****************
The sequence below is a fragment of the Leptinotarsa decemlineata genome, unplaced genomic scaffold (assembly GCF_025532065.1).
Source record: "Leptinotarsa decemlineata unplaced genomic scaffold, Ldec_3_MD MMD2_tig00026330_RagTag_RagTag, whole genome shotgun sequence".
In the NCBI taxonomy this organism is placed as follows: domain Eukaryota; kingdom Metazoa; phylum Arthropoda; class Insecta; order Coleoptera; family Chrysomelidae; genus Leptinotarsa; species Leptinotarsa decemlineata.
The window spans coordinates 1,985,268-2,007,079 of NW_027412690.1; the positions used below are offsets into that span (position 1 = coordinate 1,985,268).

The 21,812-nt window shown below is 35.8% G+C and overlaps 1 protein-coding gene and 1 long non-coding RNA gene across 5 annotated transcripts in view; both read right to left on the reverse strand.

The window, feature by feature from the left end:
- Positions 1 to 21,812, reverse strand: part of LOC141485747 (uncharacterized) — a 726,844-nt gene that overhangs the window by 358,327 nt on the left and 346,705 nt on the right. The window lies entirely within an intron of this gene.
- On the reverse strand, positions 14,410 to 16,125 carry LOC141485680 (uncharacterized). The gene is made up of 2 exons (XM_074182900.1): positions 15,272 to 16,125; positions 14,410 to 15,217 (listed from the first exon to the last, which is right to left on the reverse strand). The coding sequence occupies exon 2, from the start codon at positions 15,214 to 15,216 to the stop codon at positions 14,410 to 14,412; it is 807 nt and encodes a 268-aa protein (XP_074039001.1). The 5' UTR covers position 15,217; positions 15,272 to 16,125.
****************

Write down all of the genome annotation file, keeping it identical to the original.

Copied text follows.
The sequence below is a fragment of the Leptinotarsa decemlineata genome, unplaced genomic scaffold (assembly GCF_025532065.1).
Source record: "Leptinotarsa decemlineata unplaced genomic scaffold, Ldec_3_MD MMD2_tig00026330_RagTag_RagTag, whole genome shotgun sequence".
In the NCBI taxonomy this organism is placed as follows: domain Eukaryota; kingdom Metazoa; phylum Arthropoda; class Insecta; order Coleoptera; family Chrysomelidae; genus Leptinotarsa; species Leptinotarsa decemlineata.
The window spans coordinates 1,985,268-2,007,079 of NW_027412690.1; the positions used below are offsets into that span (position 1 = coordinate 1,985,268).

The 21,812-nt window shown below is 35.8% G+C and overlaps 1 protein-coding gene and 1 long non-coding RNA gene across 5 annotated transcripts in view; both read right to left on the reverse strand.

The window, feature by feature from the left end:
- Positions 1 to 21,812, reverse strand: part of LOC141485747 (uncharacterized) — a 726,844-nt gene that overhangs the window by 358,327 nt on the left and 346,705 nt on the right. The window lies entirely within an intron of this gene.
- On the reverse strand, positions 14,410 to 16,125 carry LOC141485680 (uncharacterized). The gene is made up of 2 exons (XM_074182900.1): positions 15,272 to 16,125; positions 14,410 to 15,217 (listed from the first exon to the last, which is right to left on the reverse strand). The coding sequence occupies exon 2, from the start codon at positions 15,214 to 15,216 to the stop codon at positions 14,410 to 14,412; it is 807 nt and encodes a 268-aa protein (XP_074039001.1). The 5' UTR covers position 15,217; positions 15,272 to 16,125.